Chasing the genes that control resistance to gastrointestinal nematodes
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Journal of Helminthology;77(2): 99-109
Permanent link to this item: http://hdl.handle.net/10568/33007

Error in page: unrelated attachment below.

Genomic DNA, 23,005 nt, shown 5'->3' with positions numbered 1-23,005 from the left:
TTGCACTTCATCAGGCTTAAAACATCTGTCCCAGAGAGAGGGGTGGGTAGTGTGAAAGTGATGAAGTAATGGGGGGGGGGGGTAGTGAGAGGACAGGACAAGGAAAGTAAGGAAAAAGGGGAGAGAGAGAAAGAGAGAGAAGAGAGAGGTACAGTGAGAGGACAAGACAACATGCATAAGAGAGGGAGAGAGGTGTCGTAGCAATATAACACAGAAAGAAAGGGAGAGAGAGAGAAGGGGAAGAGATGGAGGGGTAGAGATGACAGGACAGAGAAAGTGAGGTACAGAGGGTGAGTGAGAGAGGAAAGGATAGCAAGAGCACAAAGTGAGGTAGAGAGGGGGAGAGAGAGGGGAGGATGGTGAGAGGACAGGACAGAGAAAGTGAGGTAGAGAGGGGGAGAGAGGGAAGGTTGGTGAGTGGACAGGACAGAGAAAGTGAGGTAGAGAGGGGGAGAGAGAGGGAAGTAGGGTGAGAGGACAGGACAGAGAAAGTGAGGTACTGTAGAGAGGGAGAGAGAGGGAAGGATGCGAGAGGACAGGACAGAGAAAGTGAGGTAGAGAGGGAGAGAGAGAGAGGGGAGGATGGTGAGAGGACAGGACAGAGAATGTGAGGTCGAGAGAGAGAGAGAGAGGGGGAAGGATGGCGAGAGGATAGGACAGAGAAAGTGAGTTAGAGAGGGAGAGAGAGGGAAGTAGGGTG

The host-protective immune response to infection with gastrointestinal (GI) nematodes involves a range of interacting processes that begin with recognition of the parasite's antigens and culminate in an inflammatory reaction in the intestinal mucosa. Precisely which immune effectors are responsible for the loss of specific worms is still not known although many candidate effectors have been proposed. However, it is now clear that many different genes regulate the response and that differences between hosts (fast or strong versus slow or weak responses) can be explained by allelic variation in crucial genes associated with the gene cascade that accompanies the immune response and/or genes encoding constitutively expressed receptor/signalling molecules. Major histocompatibility complex (MHC) genes have been recognized for some time as decisive in controlling immunity, and evidence that non-MHC genes are equally, if not more important in this respect has also been available for two decades. Nevertheless, whilst the former have been mapped in mice, only two candidate loci have been proposed for non-MHC genes and relatively little is known about their roles. Now, with the availability of microsatellite markers, it is possible to exploit linkage mapping techniques to identify quantitative trait loci (QTL) responsible for resistance to GI nematodes. Four QTL for resistance to Heligmosomoides polygyrus, and additional QTL affecting faecal egg production by the worms and the accompanying immune responses, have been identified. Fine mapping and eventually the identification of the genes (and their alleles) underlying QTL for resistance/susceptibility will permit informed searches for homologues in domestic animals, and human beings, through comparative genomic maps. This information in turn will facilitate targeted breeding to improve resistance in domestic animals and, in human beings, focused application of treatment and control strategies for GI nematodes.
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